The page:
MRI will allow a prompt diagnosis due to its high sensitivity and specificity. It can also accurately stage the disease process, provide prognostic information and detect possible complications [18]. T1-weighted images reveal loss of high bone marrow signal in the ischemic bone. T2-weighted/STIR sequences can show variable signal intensity, including areas of increased signal thought to represent edema. Sometimes, a curvilinear subchondral T2-weighted signal hyperintensity and T1-weighted signal hypointensity may be observed in the anterosuperior aspect of the femoral head, correlating with a subchondral fracture.

In suspected early and radiographically occult disease, MRI with intravenous administration of gadolinium-based contrast media may assess proximal femoral epiphyseal perfusion. Hypoperfusion may be one of the earliest indicators of Perthes disease [18].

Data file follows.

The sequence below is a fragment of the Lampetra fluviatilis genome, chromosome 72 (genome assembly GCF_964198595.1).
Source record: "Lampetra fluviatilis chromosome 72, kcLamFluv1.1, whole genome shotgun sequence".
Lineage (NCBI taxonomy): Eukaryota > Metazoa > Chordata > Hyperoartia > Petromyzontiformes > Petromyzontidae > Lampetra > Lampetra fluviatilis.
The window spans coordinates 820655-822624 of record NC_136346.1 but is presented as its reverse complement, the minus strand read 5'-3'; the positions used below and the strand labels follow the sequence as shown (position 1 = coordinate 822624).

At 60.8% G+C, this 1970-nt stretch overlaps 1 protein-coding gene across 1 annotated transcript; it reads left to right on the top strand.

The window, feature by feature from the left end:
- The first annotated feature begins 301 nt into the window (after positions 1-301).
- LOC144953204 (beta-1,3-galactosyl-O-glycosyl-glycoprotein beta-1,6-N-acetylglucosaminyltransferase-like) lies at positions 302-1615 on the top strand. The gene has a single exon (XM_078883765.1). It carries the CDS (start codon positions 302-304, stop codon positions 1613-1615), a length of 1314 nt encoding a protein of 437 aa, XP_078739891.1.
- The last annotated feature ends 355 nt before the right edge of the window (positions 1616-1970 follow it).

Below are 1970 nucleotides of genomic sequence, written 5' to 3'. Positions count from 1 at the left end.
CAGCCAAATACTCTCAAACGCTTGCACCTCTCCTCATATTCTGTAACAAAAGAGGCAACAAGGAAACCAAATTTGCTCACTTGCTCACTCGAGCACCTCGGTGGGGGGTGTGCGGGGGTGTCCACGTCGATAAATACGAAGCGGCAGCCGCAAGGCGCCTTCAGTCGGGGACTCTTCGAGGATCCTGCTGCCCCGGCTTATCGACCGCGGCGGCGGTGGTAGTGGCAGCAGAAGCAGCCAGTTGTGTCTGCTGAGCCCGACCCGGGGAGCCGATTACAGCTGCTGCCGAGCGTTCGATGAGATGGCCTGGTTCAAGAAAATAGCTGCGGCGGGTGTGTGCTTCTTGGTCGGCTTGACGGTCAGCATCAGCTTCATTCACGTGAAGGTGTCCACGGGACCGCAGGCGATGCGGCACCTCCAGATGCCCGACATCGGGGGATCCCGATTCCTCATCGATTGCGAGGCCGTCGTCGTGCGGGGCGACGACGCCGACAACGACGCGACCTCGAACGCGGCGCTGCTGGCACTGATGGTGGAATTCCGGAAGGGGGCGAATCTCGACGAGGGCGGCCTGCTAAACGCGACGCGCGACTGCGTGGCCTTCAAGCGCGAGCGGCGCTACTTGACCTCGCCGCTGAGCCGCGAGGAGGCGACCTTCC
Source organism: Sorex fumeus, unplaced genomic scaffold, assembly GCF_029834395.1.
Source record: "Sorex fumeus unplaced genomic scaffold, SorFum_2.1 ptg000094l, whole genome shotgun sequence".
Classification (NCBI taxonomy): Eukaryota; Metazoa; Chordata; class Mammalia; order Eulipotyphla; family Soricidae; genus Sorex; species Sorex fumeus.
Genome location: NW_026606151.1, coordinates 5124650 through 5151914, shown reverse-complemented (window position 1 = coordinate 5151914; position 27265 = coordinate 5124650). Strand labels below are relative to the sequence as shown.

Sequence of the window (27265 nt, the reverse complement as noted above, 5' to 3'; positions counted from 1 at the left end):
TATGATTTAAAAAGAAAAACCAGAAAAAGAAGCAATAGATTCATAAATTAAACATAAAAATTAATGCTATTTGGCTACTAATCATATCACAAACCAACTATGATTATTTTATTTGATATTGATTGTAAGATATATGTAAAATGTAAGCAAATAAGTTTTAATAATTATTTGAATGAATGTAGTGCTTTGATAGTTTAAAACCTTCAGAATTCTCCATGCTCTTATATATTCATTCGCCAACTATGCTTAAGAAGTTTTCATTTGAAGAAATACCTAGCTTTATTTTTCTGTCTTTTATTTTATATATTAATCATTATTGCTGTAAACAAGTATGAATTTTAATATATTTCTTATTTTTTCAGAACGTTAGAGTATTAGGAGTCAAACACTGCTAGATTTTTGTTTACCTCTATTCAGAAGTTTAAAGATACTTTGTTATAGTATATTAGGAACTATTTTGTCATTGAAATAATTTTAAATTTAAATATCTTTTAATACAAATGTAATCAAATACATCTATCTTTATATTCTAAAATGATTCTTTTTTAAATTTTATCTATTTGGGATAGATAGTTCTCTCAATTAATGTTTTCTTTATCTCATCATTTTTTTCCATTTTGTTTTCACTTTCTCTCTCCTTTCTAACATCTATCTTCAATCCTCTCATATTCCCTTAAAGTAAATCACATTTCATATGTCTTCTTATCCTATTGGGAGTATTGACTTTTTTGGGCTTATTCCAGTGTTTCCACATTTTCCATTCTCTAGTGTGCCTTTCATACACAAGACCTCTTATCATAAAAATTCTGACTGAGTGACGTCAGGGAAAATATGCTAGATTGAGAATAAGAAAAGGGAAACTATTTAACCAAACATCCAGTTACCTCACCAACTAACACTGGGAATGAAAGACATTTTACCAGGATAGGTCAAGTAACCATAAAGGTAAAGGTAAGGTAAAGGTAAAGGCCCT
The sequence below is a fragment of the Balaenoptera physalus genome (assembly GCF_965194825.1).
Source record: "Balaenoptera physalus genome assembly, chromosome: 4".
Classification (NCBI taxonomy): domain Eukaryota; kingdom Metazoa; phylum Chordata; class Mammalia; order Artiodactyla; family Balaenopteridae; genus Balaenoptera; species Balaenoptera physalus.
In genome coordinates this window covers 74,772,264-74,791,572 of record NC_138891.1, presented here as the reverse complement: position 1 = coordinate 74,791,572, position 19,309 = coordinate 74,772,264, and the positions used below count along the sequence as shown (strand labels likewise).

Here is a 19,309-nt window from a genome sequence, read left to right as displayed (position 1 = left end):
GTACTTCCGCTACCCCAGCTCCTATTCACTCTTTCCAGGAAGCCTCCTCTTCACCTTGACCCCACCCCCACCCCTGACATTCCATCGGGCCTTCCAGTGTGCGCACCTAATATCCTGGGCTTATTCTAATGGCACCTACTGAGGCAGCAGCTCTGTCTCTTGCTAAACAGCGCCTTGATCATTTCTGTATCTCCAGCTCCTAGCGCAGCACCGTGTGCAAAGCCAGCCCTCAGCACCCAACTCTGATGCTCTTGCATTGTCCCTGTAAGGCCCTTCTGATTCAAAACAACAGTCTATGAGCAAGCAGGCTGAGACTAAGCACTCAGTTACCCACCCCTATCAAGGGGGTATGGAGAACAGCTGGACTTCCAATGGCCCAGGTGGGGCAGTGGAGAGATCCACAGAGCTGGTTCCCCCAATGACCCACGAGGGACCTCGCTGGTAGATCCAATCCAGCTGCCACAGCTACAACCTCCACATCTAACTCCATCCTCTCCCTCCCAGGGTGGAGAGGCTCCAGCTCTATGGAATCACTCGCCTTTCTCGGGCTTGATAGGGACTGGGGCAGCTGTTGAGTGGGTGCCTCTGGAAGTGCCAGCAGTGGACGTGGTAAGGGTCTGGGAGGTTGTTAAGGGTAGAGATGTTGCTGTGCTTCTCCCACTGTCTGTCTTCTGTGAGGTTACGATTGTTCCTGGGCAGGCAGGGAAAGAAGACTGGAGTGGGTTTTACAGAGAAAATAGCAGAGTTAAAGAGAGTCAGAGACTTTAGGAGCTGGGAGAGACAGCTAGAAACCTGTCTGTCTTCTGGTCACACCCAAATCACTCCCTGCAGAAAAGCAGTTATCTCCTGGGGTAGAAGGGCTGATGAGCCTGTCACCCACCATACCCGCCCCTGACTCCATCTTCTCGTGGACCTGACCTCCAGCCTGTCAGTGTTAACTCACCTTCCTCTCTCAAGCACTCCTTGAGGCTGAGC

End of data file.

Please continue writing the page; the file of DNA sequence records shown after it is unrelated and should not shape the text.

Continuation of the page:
After healing, Perthes disease may result in deformity of the femoral head such as coxa plana (nonspherical femoral head), coxa magna (enlarged), coxa breva (short) and coxa vara (higher greater trochanter) [20]. The more frequently observed is coxa magna [21].

 

Treatment may be operative or nonoperative. This a self-healing disease, with vessel recanalization and neovascularization, and nonoperative measures may be used, such as rest and use of braces. Occasionally, osteotomy must be done to achieve containment of the femoral head by the acetabulum [17].

 

 

Panner disease